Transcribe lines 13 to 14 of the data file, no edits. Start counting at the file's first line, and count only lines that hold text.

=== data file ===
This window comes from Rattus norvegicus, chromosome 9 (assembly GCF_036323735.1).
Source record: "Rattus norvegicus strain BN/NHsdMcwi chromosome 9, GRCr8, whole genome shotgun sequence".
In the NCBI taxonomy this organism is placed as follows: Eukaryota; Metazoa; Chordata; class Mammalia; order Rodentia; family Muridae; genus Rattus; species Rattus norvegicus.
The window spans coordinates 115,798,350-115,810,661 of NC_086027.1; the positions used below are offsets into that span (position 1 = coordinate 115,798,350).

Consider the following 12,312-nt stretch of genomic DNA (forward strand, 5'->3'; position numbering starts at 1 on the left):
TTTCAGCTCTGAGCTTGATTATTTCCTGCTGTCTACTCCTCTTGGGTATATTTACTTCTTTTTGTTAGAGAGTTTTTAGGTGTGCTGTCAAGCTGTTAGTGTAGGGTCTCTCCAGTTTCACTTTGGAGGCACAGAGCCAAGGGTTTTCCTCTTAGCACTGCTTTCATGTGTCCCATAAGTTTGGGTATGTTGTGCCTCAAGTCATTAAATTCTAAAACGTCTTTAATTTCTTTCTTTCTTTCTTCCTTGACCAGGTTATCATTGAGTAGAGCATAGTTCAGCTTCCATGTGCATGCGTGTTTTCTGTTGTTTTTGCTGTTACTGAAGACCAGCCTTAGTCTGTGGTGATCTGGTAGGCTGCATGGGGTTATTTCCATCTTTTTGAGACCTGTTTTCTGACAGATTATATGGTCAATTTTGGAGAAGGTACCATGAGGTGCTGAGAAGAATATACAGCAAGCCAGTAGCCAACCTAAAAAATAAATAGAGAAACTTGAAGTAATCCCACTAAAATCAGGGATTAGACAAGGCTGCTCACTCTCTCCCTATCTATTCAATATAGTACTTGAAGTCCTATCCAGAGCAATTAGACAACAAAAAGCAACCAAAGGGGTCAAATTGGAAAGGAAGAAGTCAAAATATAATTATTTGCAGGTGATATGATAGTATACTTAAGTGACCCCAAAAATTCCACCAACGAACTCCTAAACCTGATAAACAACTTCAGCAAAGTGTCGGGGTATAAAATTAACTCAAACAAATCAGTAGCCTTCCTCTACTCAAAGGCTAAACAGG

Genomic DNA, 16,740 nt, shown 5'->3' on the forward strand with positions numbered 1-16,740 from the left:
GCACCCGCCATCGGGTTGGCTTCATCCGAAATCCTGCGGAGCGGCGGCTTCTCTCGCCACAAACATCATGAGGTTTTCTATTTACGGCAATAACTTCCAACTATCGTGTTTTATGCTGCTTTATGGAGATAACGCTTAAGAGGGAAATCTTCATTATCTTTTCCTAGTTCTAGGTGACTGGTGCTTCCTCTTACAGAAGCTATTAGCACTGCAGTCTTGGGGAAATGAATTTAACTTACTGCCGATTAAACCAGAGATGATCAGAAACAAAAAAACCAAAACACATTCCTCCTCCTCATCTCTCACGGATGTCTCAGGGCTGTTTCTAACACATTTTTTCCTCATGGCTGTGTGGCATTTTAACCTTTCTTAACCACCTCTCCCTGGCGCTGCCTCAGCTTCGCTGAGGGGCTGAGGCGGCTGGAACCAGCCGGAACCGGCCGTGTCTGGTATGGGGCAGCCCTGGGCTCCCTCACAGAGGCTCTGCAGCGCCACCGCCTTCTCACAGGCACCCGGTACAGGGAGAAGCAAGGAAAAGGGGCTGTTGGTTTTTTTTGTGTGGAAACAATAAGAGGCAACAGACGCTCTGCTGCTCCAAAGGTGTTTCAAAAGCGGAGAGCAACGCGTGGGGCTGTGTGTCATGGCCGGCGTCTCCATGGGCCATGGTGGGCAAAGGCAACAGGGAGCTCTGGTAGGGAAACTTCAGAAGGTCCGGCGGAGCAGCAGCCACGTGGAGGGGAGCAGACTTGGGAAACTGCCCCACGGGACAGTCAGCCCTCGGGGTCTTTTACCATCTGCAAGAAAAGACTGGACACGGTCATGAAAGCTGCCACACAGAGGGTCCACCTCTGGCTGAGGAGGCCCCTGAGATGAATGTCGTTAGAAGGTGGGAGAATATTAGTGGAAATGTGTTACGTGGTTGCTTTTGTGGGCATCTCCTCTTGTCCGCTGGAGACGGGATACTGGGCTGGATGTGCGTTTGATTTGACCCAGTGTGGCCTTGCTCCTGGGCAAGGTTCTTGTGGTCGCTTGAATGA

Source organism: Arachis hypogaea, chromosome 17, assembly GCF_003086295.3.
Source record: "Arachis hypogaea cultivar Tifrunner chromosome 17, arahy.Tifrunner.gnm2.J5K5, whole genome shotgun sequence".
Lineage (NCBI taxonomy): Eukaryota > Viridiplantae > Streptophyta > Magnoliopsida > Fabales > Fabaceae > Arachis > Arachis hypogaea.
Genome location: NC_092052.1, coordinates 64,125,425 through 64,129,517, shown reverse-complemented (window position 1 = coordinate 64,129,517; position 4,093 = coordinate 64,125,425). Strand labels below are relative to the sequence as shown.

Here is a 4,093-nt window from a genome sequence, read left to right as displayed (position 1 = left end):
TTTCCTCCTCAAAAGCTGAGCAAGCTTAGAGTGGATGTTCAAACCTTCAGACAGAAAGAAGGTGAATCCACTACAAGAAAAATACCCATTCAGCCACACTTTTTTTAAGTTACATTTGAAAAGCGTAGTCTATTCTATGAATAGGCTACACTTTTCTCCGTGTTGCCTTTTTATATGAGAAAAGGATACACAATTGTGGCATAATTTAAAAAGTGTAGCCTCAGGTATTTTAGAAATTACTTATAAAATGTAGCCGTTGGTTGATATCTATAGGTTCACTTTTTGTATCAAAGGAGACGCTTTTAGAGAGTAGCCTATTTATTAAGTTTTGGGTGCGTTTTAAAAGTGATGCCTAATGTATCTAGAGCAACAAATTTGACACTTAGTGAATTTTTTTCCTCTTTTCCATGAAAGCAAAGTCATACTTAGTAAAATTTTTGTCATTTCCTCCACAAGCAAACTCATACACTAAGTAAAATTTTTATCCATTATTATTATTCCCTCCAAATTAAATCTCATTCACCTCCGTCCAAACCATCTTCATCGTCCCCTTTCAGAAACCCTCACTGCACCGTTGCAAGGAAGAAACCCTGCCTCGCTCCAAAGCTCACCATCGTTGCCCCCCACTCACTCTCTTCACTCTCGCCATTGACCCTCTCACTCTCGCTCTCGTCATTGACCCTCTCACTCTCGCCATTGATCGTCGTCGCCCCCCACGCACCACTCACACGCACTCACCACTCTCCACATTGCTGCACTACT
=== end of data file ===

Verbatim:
Here is a 4,093-nt window from a genome sequence, read left to right as displayed (position 1 = left end):
TTTCCTCCTCAAAAGCTGAGCAAGCTTAGAGTGGATGTTCAAACCTTCAGACAGAAAGAAGGTGAATCCACTACAAGAAAAATACCCATTCAGCCACACTTTTTTTAAGTTACATTTGAAAAGCGTAGTCTATTCTATGAATAGGCTACACTTTTCTCCGTGTTGCCTTTTTATATGAGAAAAGGATACACAATTGTGGCATAATTTAAAAAGTGTAGCCTCAGGTATTTTAGAAATTACTTATAAAATGTAGCCGTTGGTTGATATCTATAGGTTCACTTTTTGTATCAAAGGAGACGCTTTTAGAGAGTAGCCTATTTATTAAGTTTTGGGTGCGTTTTAAAAGTGATGCCTAATGTATCTAGAGCAACAAATTTGACACTTAGTGAATTTTTTTCCTCTTTTCCATGAAAGCAAAGTCATACTTAGTAAAATTTTTGTCATTTCCTCCACAAGCAAACTCATACACTAAGTAAAATTTTTATCCATTATTATTATTCCCTCCAAATTAAATCTCATTCACCTCCGTCCAAACCATCTTCATCGTCCCCTTTCAGAAACCCTCACTGCACCGTTGCAAGGAAGAAACCCTGCCTCGCTCCAAAGCTCACCATCGTTGCCCCCCACTCACTCTCTTCACTCTCGCCATTGACCCTCTCACTCTCGCTCTCGTCATTGACCCTCTCACTCTCGCCATTGATCGTCGTCGCCCCCCACGCACCACTCACACGCACTCACCACTCTCCACATTGCTGCACTACT